Help with a NPN Enhancement FET Suggestion

Discussion in 'General Electronics Chat' started by Management, Jan 14, 2010.

  1. Management

    Thread Starter Active Member

    Sep 18, 2007
    306
    0
    Hi guys,

    I was doing a little simulation with TINA (TI's SPICE) and I was using a NPN Enhancement Type Fairchild Semiconductor 2N6767. Works great in the simulation but it is old.

    Anyone know of a similar part with similar specs that is available from digikey?

    One that comes in both leaded and surface mountable. The former so that I can do some small testing on a bench.

    Thanks.
     
    Last edited: Jan 14, 2010
  2. SgtWookie

    Expert

    Jul 17, 2007
    22,182
    1,728
    Do you really need a 400V MOSFET?

    If you don't, select one with a lower Vdss rating. Somwhere around 1.3x to 2x the max voltage expected should be about right. You can use Digikey's parametric search to narrow things down. Start by searching for MOSFET, select single MOSFETs, and then N-channel (be sure to check the "In Stock" box) etc.

    The higher the Vdss rating for a given current rating, the larger your Rds(on) and total gate charge will be.

    If you're dealing with >200V circuits, you should really consider IGBT's instead.

    If you post your circuit, perhaps better suggestions could be made.
     
  3. Management

    Thread Starter Active Member

    Sep 18, 2007
    306
    0
    Can't really post it but I really appreciate the suggestions. Is it a rule of thumb to go 1.3x to 2x of max voltage to expect? I'll try to follow that.

    I noticed that in an older design that was followed. FETs with 50V and 60V drain to source voltage (largest supply was 28V). There was one FET though that had 200V Vds. It was used for a current source. It is for industrial applications so I figured that the location of the FET and what it was used for justified the rating. It had a Rds on of .6 Ohms.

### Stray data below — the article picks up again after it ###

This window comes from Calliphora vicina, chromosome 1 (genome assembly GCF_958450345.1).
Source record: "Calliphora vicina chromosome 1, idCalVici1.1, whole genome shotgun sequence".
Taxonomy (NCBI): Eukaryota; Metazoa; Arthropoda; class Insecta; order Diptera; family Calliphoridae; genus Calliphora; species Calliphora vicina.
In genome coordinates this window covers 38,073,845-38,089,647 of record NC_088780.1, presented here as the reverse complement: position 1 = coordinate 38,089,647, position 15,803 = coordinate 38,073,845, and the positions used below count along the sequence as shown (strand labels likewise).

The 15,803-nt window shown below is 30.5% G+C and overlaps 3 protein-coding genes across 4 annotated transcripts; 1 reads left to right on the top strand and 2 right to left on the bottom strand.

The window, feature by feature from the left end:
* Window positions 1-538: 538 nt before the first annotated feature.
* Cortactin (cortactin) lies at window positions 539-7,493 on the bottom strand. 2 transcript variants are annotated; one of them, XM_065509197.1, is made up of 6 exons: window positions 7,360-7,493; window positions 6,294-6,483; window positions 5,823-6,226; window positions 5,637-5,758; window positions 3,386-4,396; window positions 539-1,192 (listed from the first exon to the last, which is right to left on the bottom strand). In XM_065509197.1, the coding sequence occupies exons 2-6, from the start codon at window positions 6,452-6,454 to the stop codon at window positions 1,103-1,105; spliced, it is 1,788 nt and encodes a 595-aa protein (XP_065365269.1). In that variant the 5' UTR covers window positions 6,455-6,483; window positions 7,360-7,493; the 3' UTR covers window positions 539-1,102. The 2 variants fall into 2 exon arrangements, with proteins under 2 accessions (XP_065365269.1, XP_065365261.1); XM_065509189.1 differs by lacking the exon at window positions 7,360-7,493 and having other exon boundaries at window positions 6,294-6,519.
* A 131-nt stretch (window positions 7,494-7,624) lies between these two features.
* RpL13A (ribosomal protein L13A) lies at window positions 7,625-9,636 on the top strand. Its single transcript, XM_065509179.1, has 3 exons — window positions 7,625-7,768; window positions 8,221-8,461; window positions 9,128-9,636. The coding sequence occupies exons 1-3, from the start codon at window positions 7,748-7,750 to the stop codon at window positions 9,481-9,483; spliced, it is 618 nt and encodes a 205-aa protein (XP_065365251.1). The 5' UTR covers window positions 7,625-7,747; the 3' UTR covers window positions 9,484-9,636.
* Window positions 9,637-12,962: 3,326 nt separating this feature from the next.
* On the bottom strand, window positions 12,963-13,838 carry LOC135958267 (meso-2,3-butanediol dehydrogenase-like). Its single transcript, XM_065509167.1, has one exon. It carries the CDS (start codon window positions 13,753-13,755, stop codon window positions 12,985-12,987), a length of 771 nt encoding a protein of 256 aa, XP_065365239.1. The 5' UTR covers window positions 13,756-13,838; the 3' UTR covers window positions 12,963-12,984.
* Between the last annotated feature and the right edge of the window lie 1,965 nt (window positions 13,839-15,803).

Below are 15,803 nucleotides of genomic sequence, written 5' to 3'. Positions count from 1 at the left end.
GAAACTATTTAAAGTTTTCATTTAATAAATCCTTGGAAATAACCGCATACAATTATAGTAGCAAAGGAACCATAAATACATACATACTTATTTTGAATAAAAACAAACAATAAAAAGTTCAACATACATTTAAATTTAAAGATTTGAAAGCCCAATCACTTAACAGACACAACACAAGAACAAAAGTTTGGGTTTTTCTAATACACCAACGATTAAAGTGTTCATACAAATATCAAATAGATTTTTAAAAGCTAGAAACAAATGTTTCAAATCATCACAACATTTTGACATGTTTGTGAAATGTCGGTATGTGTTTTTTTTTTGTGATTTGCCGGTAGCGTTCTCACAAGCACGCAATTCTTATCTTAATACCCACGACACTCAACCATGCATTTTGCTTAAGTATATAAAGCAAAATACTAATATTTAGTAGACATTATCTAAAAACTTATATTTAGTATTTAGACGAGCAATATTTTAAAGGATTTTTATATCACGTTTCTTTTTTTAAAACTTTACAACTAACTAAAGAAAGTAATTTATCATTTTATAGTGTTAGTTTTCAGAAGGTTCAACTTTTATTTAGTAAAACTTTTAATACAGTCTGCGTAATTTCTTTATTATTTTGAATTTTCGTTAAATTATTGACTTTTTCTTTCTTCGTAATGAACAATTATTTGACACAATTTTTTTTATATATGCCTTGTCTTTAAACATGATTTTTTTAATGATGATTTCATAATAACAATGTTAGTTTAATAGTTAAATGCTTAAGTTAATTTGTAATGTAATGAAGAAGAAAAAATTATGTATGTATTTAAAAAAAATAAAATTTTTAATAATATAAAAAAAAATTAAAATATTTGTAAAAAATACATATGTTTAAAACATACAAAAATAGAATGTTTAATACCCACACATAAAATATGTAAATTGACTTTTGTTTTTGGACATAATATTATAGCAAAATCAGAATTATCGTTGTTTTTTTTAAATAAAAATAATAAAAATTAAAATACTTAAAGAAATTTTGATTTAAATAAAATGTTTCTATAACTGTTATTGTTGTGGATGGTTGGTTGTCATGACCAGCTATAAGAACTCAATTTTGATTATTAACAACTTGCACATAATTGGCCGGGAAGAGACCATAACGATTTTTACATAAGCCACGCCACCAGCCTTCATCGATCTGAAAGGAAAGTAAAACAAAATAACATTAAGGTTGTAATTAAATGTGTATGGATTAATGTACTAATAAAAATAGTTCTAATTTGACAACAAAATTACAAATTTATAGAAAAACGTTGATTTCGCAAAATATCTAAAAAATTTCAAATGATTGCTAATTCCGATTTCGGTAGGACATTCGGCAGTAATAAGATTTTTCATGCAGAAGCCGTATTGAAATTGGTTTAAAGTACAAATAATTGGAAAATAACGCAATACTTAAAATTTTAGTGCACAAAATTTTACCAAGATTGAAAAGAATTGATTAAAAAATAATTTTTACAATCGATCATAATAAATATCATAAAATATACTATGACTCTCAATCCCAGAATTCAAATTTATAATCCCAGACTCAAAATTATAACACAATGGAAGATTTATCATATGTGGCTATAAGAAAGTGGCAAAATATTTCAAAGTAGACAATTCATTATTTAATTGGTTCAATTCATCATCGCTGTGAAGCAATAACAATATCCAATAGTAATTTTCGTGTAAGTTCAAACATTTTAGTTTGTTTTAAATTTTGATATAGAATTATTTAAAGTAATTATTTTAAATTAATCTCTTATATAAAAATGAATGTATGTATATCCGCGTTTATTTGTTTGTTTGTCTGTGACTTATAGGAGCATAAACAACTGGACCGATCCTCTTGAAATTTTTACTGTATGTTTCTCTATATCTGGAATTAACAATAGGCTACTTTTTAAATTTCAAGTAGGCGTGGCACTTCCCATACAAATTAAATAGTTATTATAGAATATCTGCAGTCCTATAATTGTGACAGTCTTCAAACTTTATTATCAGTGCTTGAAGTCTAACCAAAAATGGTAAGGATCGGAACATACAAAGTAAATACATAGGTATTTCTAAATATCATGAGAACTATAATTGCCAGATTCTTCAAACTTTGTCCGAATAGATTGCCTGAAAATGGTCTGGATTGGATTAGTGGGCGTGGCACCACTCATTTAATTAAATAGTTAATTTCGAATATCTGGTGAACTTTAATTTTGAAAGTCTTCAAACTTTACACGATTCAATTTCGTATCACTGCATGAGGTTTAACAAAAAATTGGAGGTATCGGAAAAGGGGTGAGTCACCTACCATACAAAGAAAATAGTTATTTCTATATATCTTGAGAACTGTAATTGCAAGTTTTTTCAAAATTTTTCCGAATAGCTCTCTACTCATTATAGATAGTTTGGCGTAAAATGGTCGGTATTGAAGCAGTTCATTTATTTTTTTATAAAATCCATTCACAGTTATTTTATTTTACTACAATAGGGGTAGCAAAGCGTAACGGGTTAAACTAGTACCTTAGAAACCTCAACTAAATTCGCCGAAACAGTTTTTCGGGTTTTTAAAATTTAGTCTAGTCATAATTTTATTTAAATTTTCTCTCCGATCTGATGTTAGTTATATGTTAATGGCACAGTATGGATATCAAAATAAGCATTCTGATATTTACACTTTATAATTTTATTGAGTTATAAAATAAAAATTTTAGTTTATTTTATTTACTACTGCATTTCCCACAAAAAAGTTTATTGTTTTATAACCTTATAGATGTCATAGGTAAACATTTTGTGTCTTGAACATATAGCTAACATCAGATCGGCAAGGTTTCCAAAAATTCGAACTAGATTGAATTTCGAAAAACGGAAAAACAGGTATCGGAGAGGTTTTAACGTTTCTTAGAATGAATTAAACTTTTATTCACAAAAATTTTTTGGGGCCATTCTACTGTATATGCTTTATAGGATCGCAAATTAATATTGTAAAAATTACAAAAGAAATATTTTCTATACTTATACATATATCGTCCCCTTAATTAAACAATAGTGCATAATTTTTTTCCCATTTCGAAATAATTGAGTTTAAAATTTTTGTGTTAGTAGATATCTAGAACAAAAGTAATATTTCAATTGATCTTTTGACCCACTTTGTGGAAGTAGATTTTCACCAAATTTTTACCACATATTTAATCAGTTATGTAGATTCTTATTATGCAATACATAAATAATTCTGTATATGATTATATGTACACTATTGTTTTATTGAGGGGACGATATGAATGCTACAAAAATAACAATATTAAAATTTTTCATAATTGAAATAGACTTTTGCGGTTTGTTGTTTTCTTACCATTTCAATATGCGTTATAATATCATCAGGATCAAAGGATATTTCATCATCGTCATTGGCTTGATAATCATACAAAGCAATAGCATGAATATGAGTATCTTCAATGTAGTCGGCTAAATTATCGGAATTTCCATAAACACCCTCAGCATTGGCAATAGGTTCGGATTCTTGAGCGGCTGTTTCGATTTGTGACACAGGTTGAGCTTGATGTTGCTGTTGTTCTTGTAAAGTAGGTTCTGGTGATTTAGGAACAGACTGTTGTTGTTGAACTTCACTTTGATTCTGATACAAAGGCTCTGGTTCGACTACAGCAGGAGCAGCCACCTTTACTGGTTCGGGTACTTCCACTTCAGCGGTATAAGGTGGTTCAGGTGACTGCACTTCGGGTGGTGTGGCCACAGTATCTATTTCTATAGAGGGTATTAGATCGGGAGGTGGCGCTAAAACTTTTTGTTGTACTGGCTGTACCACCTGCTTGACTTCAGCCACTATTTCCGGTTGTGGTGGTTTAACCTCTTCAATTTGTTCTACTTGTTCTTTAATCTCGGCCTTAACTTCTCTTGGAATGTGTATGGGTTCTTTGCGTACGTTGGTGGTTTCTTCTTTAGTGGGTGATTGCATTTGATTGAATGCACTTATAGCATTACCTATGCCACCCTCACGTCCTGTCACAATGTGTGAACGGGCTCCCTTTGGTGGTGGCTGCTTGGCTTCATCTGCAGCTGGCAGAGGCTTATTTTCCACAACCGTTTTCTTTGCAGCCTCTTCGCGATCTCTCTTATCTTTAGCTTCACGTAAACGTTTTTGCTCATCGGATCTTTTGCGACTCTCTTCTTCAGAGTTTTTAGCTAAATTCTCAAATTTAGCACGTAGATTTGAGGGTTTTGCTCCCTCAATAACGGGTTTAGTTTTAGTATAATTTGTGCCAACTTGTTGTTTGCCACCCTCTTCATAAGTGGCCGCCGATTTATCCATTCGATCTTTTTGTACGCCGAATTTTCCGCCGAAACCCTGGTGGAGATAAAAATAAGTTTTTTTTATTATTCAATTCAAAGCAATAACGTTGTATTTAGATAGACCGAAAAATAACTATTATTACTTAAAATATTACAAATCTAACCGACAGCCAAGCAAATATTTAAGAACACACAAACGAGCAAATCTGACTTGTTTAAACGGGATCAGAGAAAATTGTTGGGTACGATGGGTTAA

I used Digikey like you said I ordered a few IRFR220 that are made by International Rectifier. Simulation shows it works. I'll see in the lab.

    Thanks for your suggestions.

    What else drives the choice of a FET in current source applications?
     
  4. SgtWookie

    Expert

    Jul 17, 2007
    22,182
    1,728
    It depends on your application. If you want it more high-rel at the cost of higher gate charge, go for a higher Vdss. You'll have to suffer with a larger gate charge to get the Id back up.

    If you're using a MOSFET in a linear mode, the gate charge doesn't matter so much; you're not changing Vgs very rapidly anyway. The Rds(on) probably won't matter much either; it would just limit the maximum current. What WILL matter is package dissipation. You'd probably want a TO-3 device in a really big copper heat-sink, or cool it with liquid. Water conducts heat 1.4 times better than copper. Aluminum is about 60% as efficient as copper, depending on the alloy.
     
  5. Management

    Thread Starter Active Member

    Sep 18, 2007
    306
    0
    All great points. Didn't know any of it before this. Thanks a lot.

    Operating in the linear region is what I am doing. The issue isn't so much during normal operation but for compliance. Operating in much loooooower currents but the 5x like rating serves as protection. Circuit must be capable of handling situations where unusually high instantaneous currents or voltages occur. That is my understand from a old design.

    In any event, I just learned a great deal so thank you for your quick replies. Typically little knowledge like this comes from experience (like getting burned - not literally).

    Power Dissipation will be an issue so that TO-3 provides the best out of all packages? I'm trying to choose ICs as well that have lower power dissipation.
     
  6. SgtWookie

    Expert

    Jul 17, 2007
    22,182
    1,728
    Frankly, I can't tell you offhand what package would be the best.

    However, I just did a search on Digikey for N-ch enh MOSFETs that they have in stock with a minimum voltage rating of 350, and power rating of 750W or more, and came up with this for the least cost:
    http://search.digikey.com/scripts/DkSearch/dksus.dll?Detail&name=FDH44N50-ND

    If you want mil-spec components (which wouldn't be a bad idea from a reliability standpoint) your costs will go up considerably, and availability could be a problem.

    Make certain that whatever you decide upon in your design that it is a fairly common package, it exceeds your power/current requirements, and is not planned for obsolescence. Check the manufacturer's site to see if it's on a "lifetime buy" list or the like.

    The TO-3 package is hermetically sealed; the lid is welded on, and the pins are held in glass thru's. TO-3P is plastic, and NOT hermetically sealed. The TO-247 cannot be hermetically sealed, nor can any other package that has plastic bonded to metal. The hermetic seal may be of concern depending upon your intended environment.
     
    Last edited: Jan 14, 2010
Loading...